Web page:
In addition, if you’d like to use the sample code to test over the LAN or Internet, you simply need to modify AppClient.endpoint in the client to point to the location of the server, and AppServer.bind_addr in the server to bind to a non- localhost IP address. Then, as long as you have the keys set up properly, you will be able to successfully run the sample code and see the client and server communicate. Everything should function identically to the code in Part 1, except this time the communications stream is protected by CurveZMQ.
So far, I haven’t delved too deeply into the code, intentionally. I wanted you to get a feel for ZeroMQ and how it works before I got into the details. However, the example code used in this tutorial and Part 1 of this series, while concise, is actually doing a few advanced things that are worth pointing out.
The first is the use of ZMQStream. You’ll notice that in both the client and server code, we create a ZeroMQ socket, and then wrap it in a ZMQStream. What is the significance of this? Well, the ZMQStream allows you to use an asynchronous coding model, so that you can register an on_recv() method that will be called when you receive a message. The ZMQStream allows you to start an ioloop (which pyzmq inherits from the Tornado Python package) with both the periodictask() and the on_recv() methods registered to run at various times. You don’t need to write the main event loop, as the IOLoop takes care of that and calls the right methods at the right time.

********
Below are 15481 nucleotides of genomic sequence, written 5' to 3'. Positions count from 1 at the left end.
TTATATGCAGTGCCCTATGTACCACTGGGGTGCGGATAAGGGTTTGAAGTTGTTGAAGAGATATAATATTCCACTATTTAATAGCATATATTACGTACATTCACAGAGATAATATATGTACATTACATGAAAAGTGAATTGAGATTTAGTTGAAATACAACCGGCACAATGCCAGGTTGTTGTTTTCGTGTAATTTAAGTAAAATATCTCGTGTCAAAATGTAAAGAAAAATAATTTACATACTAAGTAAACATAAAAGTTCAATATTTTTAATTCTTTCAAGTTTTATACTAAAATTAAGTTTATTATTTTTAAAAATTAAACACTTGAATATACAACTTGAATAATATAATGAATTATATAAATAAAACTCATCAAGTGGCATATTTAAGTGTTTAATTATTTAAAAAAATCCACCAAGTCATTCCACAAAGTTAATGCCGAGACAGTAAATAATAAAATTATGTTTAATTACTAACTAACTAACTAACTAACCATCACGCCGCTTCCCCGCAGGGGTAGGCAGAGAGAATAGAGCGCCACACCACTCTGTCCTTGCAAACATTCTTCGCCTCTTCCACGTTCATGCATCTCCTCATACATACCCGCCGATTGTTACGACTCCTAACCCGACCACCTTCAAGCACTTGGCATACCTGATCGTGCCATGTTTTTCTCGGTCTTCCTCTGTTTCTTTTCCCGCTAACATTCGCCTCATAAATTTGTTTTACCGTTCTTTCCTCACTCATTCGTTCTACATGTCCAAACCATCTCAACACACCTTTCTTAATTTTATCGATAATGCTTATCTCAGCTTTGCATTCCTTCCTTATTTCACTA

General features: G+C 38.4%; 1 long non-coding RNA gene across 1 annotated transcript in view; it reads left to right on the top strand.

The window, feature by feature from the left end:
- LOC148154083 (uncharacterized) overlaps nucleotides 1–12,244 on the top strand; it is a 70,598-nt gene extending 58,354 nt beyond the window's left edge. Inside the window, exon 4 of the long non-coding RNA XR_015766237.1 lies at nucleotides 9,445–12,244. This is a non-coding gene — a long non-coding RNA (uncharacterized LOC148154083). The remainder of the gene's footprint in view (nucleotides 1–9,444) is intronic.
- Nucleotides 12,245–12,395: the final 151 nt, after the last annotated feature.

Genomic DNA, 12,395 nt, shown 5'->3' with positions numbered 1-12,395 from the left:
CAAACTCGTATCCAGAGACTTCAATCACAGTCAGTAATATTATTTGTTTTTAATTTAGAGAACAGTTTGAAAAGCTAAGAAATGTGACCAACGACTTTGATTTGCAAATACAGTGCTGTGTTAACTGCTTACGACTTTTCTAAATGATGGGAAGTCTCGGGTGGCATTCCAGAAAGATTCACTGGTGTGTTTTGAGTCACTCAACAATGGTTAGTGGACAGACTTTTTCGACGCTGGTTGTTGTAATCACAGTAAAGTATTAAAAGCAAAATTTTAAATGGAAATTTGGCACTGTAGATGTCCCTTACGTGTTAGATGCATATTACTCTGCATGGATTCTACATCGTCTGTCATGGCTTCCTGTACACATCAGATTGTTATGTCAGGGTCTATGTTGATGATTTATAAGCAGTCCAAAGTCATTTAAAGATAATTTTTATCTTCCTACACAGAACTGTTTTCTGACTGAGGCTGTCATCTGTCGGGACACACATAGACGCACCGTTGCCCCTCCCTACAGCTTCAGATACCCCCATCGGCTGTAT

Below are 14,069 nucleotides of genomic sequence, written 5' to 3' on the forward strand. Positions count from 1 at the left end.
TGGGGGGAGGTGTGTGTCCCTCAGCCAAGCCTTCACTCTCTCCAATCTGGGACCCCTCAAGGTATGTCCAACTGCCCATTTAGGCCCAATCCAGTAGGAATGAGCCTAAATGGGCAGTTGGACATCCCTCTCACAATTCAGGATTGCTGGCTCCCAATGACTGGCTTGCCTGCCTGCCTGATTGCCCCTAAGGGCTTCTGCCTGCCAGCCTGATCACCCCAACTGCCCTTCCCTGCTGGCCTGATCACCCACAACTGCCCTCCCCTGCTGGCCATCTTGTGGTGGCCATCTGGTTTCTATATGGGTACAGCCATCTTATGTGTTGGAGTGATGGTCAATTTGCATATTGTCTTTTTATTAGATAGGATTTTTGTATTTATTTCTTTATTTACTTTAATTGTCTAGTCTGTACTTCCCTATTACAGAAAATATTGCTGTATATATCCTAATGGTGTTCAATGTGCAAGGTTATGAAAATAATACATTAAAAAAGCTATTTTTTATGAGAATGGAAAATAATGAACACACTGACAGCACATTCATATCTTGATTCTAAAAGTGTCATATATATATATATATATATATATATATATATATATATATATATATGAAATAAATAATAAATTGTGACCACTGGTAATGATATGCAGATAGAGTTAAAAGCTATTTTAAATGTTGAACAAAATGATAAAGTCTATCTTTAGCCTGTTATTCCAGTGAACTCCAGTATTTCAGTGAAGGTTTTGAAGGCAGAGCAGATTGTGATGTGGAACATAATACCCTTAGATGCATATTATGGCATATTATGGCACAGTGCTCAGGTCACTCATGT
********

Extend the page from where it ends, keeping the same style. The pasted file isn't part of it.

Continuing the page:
You could have written very similar code and omitted the ZMQStream wrapper. In that case, however, you would not be able to register an on_recv() method or create a PeriodicCallback. Nor would you call self.loop.start(). Instead, you would create a loop similar to this on the server side: